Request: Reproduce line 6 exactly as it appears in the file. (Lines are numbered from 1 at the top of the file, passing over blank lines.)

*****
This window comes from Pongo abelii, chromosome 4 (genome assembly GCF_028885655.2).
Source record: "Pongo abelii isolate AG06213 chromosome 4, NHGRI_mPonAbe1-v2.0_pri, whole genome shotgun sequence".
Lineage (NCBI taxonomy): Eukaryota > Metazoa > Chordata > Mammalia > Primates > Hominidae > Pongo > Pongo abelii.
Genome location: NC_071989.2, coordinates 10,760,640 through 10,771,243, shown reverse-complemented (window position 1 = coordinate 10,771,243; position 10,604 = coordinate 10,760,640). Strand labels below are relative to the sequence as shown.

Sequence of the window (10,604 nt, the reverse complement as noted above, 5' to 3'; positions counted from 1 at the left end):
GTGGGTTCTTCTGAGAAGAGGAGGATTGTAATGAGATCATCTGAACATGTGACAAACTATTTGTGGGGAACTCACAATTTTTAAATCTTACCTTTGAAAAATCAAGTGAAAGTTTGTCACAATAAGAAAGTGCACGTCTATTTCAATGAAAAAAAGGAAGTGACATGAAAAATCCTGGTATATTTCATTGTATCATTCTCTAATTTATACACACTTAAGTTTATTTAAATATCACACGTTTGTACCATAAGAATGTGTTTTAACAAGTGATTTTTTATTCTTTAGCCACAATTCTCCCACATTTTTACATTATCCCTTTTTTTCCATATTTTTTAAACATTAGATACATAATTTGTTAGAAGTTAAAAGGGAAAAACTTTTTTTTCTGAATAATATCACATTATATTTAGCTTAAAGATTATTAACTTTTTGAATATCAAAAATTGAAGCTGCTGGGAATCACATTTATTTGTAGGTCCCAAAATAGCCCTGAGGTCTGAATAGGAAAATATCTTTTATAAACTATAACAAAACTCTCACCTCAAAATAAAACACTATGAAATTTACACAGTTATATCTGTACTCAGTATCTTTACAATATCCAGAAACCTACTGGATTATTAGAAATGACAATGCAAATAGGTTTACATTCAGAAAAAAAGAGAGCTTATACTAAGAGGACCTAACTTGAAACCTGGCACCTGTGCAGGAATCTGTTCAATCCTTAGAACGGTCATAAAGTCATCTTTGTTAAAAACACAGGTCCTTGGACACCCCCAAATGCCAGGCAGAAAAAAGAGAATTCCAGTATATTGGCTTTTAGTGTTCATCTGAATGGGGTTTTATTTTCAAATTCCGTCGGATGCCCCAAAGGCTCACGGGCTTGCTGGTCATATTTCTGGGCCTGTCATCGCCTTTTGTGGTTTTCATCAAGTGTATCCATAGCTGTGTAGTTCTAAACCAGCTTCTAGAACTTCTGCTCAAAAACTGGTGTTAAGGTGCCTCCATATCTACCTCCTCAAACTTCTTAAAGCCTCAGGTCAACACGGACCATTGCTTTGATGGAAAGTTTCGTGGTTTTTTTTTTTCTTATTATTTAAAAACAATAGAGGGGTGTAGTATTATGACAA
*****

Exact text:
GTGGGTTCTTCTGAGAAGAGGAGGATTGTAATGAGATCATCTGAACATGTGACAAACTATTTGTGGGGAACTCACAATTTTTAAATCTTACCTTTGAAAAATCAAGTGAAAGTTTGTCACAATAAGAAAGTGCACGTCTATTTCAATGAAAAAAAGGAAGTGACATGAAAAATCCTGGTATATTTCATTGTATCATTCTCTAATTTATACACACTTAAGTTTATTTAAATATCACACGTTTGTACCATAAGAATGTGTTTTAACAAGTGATTTTTTATTCTTTAGCCACAATTCTCCCACATTTTTACATTATCCCTTTTTTTCCATATTTTTTAAACATTAGATACATAATTTGTTAGAAGTTAAAAGGGAAAAACTTTTTTTTCTGAATAATATCACATTATATTTAGCTTAAAGATTATTAACTTTTTGAATATCAAAAATTGAAGCTGCTGGGAATCACATTTATTTGTAGGTCCCAAAATAGCCCTGAGGTCTGAATAGGAAAATATCTTTTATAAACTATAACAAAACTCTCACCTCAAAATAAAACACTATGAAATTTACACAGTTATATCTGTACTCAGTATCTTTACAATATCCAGAAACCTACTGGATTATTAGAAATGACAATGCAAATAGGTTTACATTCAGAAAAAAAGAGAGCTTATACTAAGAGGACCTAACTTGAAACCTGGCACCTGTGCAGGAATCTGTTCAATCCTTAGAACGGTCATAAAGTCATCTTTGTTAAAAACACAGGTCCTTGGACACCCCCAAATGCCAGGCAGAAAAAAGAGAATTCCAGTATATTGGCTTTTAGTGTTCATCTGAATGGGGTTTTATTTTCAAATTCCGTCGGATGCCCCAAAGGCTCACGGGCTTGCTGGTCATATTTCTGGGCCTGTCATCGCCTTTTGTGGTTTTCATCAAGTGTATCCATAGCTGTGTAGTTCTAAACCAGCTTCTAGAACTTCTGCTCAAAAACTGGTGTTAAGGTGCCTCCATATCTACCTCCTCAAACTTCTTAAAGCCTCAGGTCAACACGGACCATTGCTTTGATGGAAAGTTTCGTGGTTTTTTTTTTTCTTATTATTTAAAAACAATAGAGGGGTGTAGTATTATGACAA